|Maand||Confirmed COVID-19 deaths||Suspected COVID-19 deaths|
|* provisional figures|
CBS has been publishing mortality statistics on a weekly basis since 3 April 2020. The numbers are based on death records received by CBS from the municipalities. These records do not contain any information about the cause of death. Figures on causes of death are based on the cause-of-death certificates completed by an attending medical practitioner. CBS receives these certificates via the municipality where the death occurred. The figures presented today are based on 97.8 percent of all cause-of-death certificates received up to week 44 (26 October to 1 November) inclusive. For more information: How CBS compiles mortality figures in times of corona.
Excess mortality entirely due to the novel coronavirus
During the first wave of the pandemic, excess mortality was entirely on account of COVID-19 deaths. In the first six weeks of the second wave, i.e. in weeks 39 through 44 (21 September to 1 November inclusive), there were over 2,300 more deaths than expected. In the same period, 2,482 people died from the novel coronavirus. This means that at the beginning of the second wave, excess mortality was entirely on account of COVID-19-related deaths.
|Week||2018||2019||2020, total*||2020, COVID-19*||2020, mortality excl. COVID-19*|
Nearly 60 percent of COVID-19 deaths were long-term care recipients
Over 7,500 of the 12,872 deaths caused by confirmed or suspected COVID-19 that were registered up to October inclusive were people who had been receiving long-term care under the Long-term Care Act (Wlz), such as in nursing homes. Just as in the first half of 2020, around half of the men who died of COVID-19 between July and October were Wlz care users. Among the women who died of COVID-19, this share was 70 percent.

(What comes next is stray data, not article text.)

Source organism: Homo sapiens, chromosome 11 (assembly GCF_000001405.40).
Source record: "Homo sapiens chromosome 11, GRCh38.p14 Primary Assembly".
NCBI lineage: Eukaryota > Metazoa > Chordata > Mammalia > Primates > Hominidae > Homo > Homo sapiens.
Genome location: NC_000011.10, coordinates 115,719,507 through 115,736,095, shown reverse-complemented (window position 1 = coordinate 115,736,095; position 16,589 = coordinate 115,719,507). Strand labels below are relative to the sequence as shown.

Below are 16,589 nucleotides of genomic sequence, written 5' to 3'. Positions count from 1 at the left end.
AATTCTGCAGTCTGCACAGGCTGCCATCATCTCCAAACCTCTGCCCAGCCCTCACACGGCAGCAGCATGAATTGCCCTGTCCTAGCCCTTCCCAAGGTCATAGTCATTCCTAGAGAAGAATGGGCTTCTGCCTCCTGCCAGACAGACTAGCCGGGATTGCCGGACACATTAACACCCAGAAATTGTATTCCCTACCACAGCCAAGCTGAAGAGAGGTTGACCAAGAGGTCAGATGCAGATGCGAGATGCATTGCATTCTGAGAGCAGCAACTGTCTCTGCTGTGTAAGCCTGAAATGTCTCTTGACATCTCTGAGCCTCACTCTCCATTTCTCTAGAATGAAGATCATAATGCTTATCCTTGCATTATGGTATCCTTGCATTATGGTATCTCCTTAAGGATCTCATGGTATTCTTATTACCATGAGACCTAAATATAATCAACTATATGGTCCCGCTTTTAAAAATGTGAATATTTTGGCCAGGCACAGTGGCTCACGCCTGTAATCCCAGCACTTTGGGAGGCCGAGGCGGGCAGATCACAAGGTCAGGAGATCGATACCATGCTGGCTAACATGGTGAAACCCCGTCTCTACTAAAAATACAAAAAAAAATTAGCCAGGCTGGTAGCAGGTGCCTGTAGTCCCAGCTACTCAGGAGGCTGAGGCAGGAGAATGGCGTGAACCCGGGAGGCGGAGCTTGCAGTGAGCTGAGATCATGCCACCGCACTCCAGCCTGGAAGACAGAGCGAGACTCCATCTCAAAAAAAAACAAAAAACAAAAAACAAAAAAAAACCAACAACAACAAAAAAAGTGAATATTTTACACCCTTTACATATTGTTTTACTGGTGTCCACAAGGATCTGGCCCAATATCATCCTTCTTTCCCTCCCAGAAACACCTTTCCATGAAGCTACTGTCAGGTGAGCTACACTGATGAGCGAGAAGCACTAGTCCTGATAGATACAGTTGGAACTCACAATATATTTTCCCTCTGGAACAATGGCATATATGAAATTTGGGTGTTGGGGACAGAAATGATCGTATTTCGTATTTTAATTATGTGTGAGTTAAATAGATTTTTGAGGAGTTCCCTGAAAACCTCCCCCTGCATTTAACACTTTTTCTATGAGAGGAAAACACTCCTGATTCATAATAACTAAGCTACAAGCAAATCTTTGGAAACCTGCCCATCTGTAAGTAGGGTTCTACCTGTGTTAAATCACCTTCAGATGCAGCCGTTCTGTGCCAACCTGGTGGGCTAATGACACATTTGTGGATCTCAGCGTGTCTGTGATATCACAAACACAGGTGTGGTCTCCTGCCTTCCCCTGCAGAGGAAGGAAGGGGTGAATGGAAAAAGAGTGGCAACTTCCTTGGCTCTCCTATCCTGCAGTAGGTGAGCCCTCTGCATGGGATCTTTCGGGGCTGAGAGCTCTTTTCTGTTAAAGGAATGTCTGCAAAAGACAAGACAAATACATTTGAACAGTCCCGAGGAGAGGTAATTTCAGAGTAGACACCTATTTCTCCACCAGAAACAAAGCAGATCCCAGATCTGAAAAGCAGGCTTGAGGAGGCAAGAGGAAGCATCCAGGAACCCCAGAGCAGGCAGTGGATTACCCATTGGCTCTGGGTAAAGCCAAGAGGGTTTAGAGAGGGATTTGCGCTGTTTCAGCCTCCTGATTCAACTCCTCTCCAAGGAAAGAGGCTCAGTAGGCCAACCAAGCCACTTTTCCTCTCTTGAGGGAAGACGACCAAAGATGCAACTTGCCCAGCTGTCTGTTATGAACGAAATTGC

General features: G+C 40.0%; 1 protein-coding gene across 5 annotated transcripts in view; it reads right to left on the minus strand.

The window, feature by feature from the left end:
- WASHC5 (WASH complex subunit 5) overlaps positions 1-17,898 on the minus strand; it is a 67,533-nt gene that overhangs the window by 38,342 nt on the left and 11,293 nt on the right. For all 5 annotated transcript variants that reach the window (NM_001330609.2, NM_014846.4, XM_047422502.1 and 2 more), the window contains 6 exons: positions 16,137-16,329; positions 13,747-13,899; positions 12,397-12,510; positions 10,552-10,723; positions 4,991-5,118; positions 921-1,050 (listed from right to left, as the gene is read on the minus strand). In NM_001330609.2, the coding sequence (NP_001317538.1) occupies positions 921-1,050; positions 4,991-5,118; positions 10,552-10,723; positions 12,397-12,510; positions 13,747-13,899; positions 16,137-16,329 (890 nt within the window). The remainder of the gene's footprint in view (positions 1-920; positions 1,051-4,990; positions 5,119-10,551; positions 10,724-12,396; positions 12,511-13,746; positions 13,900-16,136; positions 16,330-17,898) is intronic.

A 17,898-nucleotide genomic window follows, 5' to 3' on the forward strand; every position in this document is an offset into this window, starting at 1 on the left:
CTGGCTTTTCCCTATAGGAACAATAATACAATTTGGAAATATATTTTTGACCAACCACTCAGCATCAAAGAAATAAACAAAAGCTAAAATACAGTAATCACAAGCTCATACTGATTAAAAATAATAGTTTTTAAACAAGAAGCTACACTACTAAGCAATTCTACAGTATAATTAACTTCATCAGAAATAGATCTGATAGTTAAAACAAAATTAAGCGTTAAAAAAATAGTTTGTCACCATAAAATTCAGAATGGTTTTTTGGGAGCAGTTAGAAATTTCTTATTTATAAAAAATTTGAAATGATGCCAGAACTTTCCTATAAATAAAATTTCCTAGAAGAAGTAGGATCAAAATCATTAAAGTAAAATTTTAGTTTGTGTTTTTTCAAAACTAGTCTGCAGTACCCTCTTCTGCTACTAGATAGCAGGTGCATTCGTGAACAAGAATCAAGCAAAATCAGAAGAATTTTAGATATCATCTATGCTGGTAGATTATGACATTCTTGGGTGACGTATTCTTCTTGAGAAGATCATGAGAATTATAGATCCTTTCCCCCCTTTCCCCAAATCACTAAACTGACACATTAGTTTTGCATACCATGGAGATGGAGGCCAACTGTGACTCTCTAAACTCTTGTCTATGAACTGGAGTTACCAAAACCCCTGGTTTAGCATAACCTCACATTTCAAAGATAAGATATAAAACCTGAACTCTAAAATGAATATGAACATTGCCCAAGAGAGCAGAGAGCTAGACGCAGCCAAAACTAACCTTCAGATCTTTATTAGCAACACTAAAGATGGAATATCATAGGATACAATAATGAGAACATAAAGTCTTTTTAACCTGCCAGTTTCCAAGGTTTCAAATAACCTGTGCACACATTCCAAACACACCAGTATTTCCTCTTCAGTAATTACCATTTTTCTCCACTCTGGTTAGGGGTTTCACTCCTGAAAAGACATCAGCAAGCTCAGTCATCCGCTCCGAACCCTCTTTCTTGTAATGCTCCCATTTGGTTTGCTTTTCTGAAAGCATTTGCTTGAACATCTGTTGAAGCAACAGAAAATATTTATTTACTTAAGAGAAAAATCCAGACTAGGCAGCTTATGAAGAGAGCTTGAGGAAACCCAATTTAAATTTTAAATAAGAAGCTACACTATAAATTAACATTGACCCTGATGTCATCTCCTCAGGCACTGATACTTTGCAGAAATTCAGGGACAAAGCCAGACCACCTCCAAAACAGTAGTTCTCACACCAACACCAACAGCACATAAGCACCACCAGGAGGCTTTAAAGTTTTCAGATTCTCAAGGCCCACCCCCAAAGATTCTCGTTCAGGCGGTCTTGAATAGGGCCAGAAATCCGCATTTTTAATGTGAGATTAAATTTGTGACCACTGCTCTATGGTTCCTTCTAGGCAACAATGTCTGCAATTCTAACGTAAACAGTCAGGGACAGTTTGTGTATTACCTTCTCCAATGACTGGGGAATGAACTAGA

During the first wave, mortality among long-term care users peaked in week 15 with 2,409 deaths. Half of these deaths were caused by coronavirus. In week 33, during the heat wave, mortality among long-term care users was elevated again (1,311 people). This peak was due to the heat; 3 percent of Wlz care recipients died of COVID-19 in that week. In week 44 and weeks 52-53 of 2020, two consecutive peaks were seen in mortality among long-term care users. During the peak in week 44, 1 in 3 deaths among Wlz care recipients were caused by COVID-19; among the rest of the population, 1 in 6 deaths were caused by the virus. Cause-of-death data for the last peak in 2020 will follow later when more data become available.
|week||Long-term care users (% of all deaths that week)||Rest of the population (% of all deaths that week)|
|* provisional figures|
31 percent more male than female COVID-19 deaths at the start of the second wave
In the first six weeks of the second epidemic wave (weeks 39 through 44), there were 31 percent more male than female COVID-19 deaths (1,409 men against 1,073 women). The gap is wider than during the first wave (March through June), when 13 percent more men than women died of COVID-19 (5,380 against 4,774).
In relative terms, per thousand inhabitants, there were more male than female COVID-19 deaths across the different age groups. At the beginning of the second wave, there were twice as many male as female deaths among 60 to 89-year-olds. The highest mortality rate per thousand inhabitants was in the age group 90 years and over.